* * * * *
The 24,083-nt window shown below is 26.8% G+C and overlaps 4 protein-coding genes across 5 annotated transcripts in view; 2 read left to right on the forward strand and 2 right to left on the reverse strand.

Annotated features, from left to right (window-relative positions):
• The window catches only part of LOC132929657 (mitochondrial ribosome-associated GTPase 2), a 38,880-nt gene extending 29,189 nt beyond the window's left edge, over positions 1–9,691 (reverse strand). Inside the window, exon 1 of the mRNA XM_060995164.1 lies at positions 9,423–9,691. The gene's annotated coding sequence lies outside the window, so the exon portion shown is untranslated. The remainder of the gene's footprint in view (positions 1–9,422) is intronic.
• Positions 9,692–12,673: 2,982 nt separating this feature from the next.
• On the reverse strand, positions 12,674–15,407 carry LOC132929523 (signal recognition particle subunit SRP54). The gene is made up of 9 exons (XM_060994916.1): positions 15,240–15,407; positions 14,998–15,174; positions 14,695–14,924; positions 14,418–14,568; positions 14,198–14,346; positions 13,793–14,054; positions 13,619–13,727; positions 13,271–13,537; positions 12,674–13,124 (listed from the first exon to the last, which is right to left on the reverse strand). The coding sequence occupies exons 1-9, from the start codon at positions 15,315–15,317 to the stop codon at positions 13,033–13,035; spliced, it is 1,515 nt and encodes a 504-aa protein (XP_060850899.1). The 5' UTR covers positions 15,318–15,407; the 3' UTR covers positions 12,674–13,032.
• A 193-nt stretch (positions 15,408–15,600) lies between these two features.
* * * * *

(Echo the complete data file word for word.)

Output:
The 24,083-nt window shown below is 26.8% G+C and overlaps 4 protein-coding genes across 5 annotated transcripts in view; 2 read left to right on the forward strand and 2 right to left on the reverse strand.

Annotated features, from left to right (window-relative positions):
• The window catches only part of LOC132929657 (mitochondrial ribosome-associated GTPase 2), a 38,880-nt gene extending 29,189 nt beyond the window's left edge, over positions 1–9,691 (reverse strand). Inside the window, exon 1 of the mRNA XM_060995164.1 lies at positions 9,423–9,691. The gene's annotated coding sequence lies outside the window, so the exon portion shown is untranslated. The remainder of the gene's footprint in view (positions 1–9,422) is intronic.
• Positions 9,692–12,673: 2,982 nt separating this feature from the next.
• On the reverse strand, positions 12,674–15,407 carry LOC132929523 (signal recognition particle subunit SRP54). The gene is made up of 9 exons (XM_060994916.1): positions 15,240–15,407; positions 14,998–15,174; positions 14,695–14,924; positions 14,418–14,568; positions 14,198–14,346; positions 13,793–14,054; positions 13,619–13,727; positions 13,271–13,537; positions 12,674–13,124 (listed from the first exon to the last, which is right to left on the reverse strand). The coding sequence occupies exons 1-9, from the start codon at positions 15,315–15,317 to the stop codon at positions 13,033–13,035; spliced, it is 1,515 nt and encodes a 504-aa protein (XP_060850899.1). The 5' UTR covers positions 15,318–15,407; the 3' UTR covers positions 12,674–13,032.
• A 193-nt stretch (positions 15,408–15,600) lies between these two features.